Advertisement

San Diego Sportscene / Dave Distel

Former Bear Finds Super Bowl Absence Bearable After All

January 25, 1986|DAVE DISTEL

Two young men came out of the National Football League draft in 1975 and stuck with the Chicago Bears for 10 years, one of them becoming the franchise's all-time leading scorer.

In fact, in that 10th year, both of these athletes passed George Blanda, the previous Bears' scoring leader.

One of these men was Walter Payton, who is to the Bears what Ernie Banks was to the Cubs. However, Payton was not to become the all-time leading scorer in that 10th year.

That distinction went to a placekicker from Notre Dame named Robert Randall Thomas. He scored 629 points with one foot while Payton scored 588 with two.

Thomas' record fell this year, when Payton scored 66 regular-season points.

But it was hardly fair. After all, Thomas was not around to defend his lead. The Bears, apparently doubting Thomas, had drafted a rookie placekicker. Thomas was cut.

It now seems particularly rude because the Bears are all down at this big shindig in New Orleans and Bob Thomas is laboring for the law firm of Casey, Krippnera and Callahan back in Geneva, Ill.

"Rude?" Thomas laughed. "I haven't heard it put quite that way. I'd be lying if I said I didn't wish I was involved in the Super Bowl because that's what every player ultimately points to. I've chosen to count my blessings. I was able to play 10 years in the city I call home. Kickers don't usually stay so long in the same vicinity."

Thomas spent the last 15 games of the 1985 season with the Chargers. Whereas he was--or should have been--an institution in Chicago, he was called upon to replace an institution in San Diego.

Thomas had to come in and adapt to a new center and a new holder, and replace a popular fellow who champions the cause of endangered animals, visits orphans, signs autographs in the middle of dinner and even had his picture in the paper escorting Brooke Shields to some black-tie affair.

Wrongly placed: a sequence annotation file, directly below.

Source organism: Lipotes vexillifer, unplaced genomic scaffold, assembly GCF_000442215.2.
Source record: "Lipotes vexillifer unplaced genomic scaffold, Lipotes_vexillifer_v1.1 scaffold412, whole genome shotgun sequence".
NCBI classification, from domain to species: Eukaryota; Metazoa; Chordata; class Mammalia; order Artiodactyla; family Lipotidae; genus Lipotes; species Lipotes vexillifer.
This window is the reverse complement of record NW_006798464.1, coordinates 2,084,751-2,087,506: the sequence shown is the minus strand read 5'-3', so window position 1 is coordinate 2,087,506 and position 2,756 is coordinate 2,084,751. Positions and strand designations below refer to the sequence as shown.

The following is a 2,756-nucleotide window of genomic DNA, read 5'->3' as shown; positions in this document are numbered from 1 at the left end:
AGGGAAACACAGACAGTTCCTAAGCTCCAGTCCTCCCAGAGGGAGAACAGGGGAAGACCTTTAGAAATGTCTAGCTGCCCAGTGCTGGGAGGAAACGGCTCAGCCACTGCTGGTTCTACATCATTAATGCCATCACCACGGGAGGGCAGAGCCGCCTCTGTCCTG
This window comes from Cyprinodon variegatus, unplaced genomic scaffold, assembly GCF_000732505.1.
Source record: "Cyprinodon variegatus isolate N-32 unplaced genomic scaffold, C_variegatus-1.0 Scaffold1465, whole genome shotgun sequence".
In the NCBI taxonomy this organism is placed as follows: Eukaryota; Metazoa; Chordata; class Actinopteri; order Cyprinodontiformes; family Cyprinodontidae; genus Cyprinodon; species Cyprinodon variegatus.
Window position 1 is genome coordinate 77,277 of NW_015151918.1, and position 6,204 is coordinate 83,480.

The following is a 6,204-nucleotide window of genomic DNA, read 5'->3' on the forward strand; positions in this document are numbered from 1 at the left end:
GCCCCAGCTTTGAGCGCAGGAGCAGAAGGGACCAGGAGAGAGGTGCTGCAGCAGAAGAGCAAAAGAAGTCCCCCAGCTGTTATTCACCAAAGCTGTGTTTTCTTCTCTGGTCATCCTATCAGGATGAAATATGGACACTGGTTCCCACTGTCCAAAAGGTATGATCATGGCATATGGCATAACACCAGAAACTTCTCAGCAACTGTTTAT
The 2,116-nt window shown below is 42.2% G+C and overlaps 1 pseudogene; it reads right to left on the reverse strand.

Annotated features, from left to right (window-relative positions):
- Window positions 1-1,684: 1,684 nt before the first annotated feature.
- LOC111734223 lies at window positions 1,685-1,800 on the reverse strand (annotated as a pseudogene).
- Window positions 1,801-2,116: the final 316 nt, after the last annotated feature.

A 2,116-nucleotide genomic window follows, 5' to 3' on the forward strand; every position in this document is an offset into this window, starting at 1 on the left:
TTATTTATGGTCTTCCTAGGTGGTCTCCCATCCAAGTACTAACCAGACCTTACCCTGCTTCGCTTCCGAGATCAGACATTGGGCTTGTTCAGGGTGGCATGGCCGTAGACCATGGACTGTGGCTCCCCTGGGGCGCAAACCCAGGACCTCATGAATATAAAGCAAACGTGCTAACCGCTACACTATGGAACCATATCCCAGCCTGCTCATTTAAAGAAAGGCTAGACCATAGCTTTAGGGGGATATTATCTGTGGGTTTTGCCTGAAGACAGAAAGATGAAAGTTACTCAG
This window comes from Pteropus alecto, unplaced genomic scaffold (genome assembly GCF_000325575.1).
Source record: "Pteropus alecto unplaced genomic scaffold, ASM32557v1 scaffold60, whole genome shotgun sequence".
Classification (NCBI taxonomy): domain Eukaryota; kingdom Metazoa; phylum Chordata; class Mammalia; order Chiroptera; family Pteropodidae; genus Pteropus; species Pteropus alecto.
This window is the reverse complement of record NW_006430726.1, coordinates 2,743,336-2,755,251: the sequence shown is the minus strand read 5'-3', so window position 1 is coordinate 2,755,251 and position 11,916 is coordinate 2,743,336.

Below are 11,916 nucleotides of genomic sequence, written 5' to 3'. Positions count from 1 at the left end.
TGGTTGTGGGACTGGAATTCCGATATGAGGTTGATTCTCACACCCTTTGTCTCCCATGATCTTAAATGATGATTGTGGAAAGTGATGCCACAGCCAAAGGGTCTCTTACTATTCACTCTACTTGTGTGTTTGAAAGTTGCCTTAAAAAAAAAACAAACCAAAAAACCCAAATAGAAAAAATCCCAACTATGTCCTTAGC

This was Rolf Benirschke, who had been sidelined by a pulled groin muscle. Thomas was greeted as an interloper who had probably hired a hit man from Cicero to put Benirschke out of commission. Fans actually took time out from booing the defense and booed the kicker instead.

Circumstances simply did not favor Bob Thomas in 1985. He came to a team which changed holders as the season was starting and had to change centers because of injuries. He had some problems early in the year with missed extra points and later with a couple of blocked field goals at Denver. Such miscues are generally blamed on the placekicker, regardless of circumstances.

In truth, kicking is a "team" play. Picture Jack Nicklaus standing, club in hand, 20 feet from a guy holding the ball he is about to put in play. This guy throws the ball to a second guy who places the ball on the tee. Mandate that all of this must happen in 2.5 seconds and imagine how straight and long the shot might be.

In spite of the changes which kept the Chargers from fielding a smooth and consistent unit, Thomas still scored 105 points. This represented a career high.

Thomas was not aware of this.

"Really," he said. "I know last year, when I had 101 points, was my best with the Bears. In light of the obstacles here, this was probably one of my most rewarding years."

Except for this thing about being left at home in Chicago while the Bears are playing in their first Super Bowl.

"I don't have any hard feelings," he said. "I'm not new in this position. The same thing has happened to other guys and it'll happen to other people in the future. I guess it is kind of ironic. I held the Chicago Bears' scoring record and I made the Chicago Tribune's all-time Bear team, and it ends up I'm not on the team when it goes to the Super Bowl."

It also is kind of ironic that Bob Thomas also might have cause to wonder if he is a man without a team. He is a Charger, of course, but there is also the matter of Benirschke's possible return.

Since these two kickers are good friends, it would be a new sort of sticky situation.

"I hope and pray that Rolf is healthy," Thomas said. "I expected he'd be back this year, but he was out much longer than anyone anticipated. I hope Rolf's healthy and the Chargers have to make a decision, but I contend that there is a place in the National Football League for both Bob Thomas and Rolf Benirschke."

That place, this weekend, is not New Orleans.

"I'll just watch the game at the house," Thomas said. "I don't make a very good fan. I've watched from the stands a couple of times, and didn't really enjoy it."

One of the players he will be watching from afar will be that chap Payton, who now has the Bears' career scoring record. Bob Thomas can be excused if he is a bit smug about this. It took Payton two feet and an extra year to do it.

Advertisement
Los Angeles Times Articles
|
|
|